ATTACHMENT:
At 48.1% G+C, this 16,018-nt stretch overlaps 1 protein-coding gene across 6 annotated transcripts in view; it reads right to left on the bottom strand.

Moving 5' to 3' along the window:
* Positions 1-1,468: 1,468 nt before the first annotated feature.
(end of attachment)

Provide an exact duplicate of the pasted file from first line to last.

At 48.1% G+C, this 16,018-nt stretch overlaps 1 protein-coding gene across 6 annotated transcripts in view; it reads right to left on the bottom strand.

Moving 5' to 3' along the window:
* Positions 1-1,468: 1,468 nt before the first annotated feature.